Dell releasing 17" and 19" 8ms UltraSharp LCDs

By Justin Mann on February 14, 2006, 7:30 PM
Dell is planning the release of the UltraSharp 1707FP and 1907FP, a 17” and 19” LCD (respectively) display with tight response times of 8ms for gray to gray. While gray to gray is the fastest timing LCDs are capable of, they are still fairly nifty. Both have native resolutions of 1280x1024, a common resolution in modern games and ample for a desktop, and feature 500:1 contrast ratios so dimness won't be an issue.

The prices in the U.S. will be around $400 and $600 in the U.S., at least initially. Dell is known for their high quality LCDs, and it doesn't look like users of Dell LCDs are going to be disappointed. The prices and sizes are much more in line with other high end consumer LCDs, unlike some of other Dells offerings including their widescreen LCDs which are extremely pricey. A 30” UltraSharp widescreen is in the works.

User Comments: 3

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exscind said:
8ms response of gray to gray means almost nothing. As pointed out, gray to gray is the fastest timing on LCDs, so it is misleading when companies advertise their LCDs as 8ms (and many models/brands do just that). Color response times is considerably (within perspective) slower than the black/white counterparts. Since there is no specific measuring test on how to test the response time, every company has its own rules of testing (like the rise and/or fall time of pixels, etc.). Regardless, it would be better if Dell released the info on the color response time as opposed to gray to gray. It would be more informative and truer to what the daily user would expect to face.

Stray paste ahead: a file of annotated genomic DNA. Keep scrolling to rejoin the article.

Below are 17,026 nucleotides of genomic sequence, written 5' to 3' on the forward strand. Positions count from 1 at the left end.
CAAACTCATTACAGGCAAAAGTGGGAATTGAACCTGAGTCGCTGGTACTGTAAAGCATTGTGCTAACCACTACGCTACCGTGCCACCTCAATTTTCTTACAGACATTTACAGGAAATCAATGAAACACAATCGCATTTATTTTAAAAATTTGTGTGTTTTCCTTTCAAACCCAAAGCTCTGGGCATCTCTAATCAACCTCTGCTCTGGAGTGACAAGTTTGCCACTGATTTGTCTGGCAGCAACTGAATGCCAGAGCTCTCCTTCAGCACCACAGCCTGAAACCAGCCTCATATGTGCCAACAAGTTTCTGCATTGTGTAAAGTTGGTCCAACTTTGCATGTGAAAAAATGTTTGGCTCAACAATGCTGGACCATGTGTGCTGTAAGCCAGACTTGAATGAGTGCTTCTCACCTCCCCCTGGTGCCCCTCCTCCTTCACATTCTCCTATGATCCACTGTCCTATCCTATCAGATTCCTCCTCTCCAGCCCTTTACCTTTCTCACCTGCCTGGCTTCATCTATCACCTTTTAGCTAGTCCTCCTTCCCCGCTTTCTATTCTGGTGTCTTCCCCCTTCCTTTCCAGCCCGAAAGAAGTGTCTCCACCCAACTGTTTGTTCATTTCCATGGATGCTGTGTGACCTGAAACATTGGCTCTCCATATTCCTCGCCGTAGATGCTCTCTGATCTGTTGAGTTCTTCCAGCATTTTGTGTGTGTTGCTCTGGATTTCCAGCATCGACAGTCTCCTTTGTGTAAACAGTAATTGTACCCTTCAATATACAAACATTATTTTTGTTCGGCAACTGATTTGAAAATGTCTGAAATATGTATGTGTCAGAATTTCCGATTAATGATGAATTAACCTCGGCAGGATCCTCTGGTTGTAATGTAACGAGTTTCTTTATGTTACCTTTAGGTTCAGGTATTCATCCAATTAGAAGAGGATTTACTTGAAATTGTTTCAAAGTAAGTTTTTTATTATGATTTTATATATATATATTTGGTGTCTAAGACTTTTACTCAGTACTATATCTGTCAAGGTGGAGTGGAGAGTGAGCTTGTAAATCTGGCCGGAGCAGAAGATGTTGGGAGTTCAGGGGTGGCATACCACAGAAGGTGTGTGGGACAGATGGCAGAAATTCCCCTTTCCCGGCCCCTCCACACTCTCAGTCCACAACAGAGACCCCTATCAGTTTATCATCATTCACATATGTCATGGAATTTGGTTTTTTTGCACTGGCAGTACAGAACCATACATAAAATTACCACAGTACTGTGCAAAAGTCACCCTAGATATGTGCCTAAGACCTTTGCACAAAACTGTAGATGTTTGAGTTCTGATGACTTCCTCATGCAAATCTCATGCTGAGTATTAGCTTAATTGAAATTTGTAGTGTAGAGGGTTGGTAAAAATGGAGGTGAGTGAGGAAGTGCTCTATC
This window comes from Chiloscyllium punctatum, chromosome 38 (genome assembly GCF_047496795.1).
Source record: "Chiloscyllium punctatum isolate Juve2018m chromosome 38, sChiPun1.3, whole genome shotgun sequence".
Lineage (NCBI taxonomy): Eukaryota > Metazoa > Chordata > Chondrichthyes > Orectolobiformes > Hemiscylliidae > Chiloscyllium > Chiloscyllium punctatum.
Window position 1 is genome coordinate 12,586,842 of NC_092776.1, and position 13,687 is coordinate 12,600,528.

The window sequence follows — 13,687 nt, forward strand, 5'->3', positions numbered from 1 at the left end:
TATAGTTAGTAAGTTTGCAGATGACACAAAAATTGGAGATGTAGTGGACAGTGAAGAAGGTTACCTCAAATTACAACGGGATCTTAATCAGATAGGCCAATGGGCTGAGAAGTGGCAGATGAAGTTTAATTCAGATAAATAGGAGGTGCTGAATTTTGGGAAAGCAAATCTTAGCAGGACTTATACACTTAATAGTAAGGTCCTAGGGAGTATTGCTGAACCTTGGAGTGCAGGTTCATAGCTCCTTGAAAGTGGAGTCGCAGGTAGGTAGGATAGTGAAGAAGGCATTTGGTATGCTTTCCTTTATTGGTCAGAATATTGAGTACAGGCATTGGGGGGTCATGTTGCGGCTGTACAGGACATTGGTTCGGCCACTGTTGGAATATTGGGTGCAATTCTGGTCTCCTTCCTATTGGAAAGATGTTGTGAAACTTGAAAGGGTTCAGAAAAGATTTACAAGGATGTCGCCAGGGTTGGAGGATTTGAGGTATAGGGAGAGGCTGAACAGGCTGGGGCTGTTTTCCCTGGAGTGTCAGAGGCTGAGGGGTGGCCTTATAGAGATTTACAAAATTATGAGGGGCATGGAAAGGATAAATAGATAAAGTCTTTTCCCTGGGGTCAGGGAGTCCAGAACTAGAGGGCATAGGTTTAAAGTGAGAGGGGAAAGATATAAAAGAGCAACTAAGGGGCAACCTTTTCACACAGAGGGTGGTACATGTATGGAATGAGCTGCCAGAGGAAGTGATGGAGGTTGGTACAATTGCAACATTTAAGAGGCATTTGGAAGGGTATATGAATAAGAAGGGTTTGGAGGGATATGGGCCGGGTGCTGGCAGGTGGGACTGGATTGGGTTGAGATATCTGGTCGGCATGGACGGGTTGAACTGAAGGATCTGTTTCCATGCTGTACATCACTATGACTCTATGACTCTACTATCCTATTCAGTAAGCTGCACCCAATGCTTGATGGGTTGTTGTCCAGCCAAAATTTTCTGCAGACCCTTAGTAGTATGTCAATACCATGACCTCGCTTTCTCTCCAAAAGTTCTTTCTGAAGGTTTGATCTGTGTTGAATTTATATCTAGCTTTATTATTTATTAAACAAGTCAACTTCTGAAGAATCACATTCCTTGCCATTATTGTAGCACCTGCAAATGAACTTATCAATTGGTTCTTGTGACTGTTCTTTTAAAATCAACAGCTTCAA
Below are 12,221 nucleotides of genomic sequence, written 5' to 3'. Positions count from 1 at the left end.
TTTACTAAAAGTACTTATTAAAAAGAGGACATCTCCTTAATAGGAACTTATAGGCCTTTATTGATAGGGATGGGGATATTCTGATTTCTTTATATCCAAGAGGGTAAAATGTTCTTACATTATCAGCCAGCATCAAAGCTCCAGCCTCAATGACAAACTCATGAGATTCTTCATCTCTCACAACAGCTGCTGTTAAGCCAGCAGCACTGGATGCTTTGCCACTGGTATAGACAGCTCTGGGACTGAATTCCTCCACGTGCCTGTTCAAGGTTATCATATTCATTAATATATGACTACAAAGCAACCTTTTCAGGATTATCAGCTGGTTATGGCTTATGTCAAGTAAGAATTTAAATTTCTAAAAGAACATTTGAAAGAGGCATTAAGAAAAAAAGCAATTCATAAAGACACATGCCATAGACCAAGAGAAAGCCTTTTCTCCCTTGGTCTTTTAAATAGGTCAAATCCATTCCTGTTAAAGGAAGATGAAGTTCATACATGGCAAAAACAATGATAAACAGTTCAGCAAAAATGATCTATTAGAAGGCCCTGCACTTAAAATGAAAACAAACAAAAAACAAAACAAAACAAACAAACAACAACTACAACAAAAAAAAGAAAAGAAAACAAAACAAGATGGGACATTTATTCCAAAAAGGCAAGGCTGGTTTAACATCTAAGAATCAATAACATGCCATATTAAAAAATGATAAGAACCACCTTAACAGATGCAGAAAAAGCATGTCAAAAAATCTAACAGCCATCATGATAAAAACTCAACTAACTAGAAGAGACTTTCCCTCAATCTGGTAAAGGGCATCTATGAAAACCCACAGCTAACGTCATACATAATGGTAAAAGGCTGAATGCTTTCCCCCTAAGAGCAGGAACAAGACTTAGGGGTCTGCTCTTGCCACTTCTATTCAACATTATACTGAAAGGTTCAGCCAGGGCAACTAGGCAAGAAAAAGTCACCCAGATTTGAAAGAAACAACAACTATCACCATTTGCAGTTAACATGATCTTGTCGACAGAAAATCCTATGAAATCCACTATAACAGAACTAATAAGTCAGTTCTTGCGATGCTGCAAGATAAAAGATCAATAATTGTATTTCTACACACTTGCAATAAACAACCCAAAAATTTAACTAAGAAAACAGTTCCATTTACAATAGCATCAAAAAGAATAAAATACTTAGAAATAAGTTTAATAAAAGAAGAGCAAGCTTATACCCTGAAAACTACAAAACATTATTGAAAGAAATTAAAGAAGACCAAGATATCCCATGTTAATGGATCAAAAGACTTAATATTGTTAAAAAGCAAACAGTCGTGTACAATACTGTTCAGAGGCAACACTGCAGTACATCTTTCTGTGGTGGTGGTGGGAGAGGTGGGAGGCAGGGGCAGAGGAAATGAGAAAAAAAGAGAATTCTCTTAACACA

Cartz said:
If dell released color response times, then their products would look like crap on paper compared to their competition...If the industry adopted a standard which required all manufacturers to report other aspects of their response time, then I'm all for it. But you can't expect Dell to shoot itself in the foot for the sake of being clearer about its products abilities. Those in the know about LCDs, like yourself, know exactly what that number represents, and it is a good gauge of the panels overall performance.I equate it to car companies advertising their vehicles horsepower, even though the majority of people will never actually utilize all that horsepower, as it's only available at (or near) the engines redline. You can't expect dodge to advertise that their truck is only 120hp @ 2200 rpm, while chevy and toyota keep touting 250-300hp @ 5000 rpm, because not everyone understands the numbers as well as we do.
buttus said:
I use a 19' Acer AL1951b LCD Display and would recommend it to anyone. 6ms response, 700:1 contrast, VGA and DVI...and frankly the price was pretty much best in class.[url]
am=CA&LanguageISOCtxParam=en&crc=1462128220[/url]Don't overloook Acer. They make a good solid product, their support channel is proven and they always provide great value.
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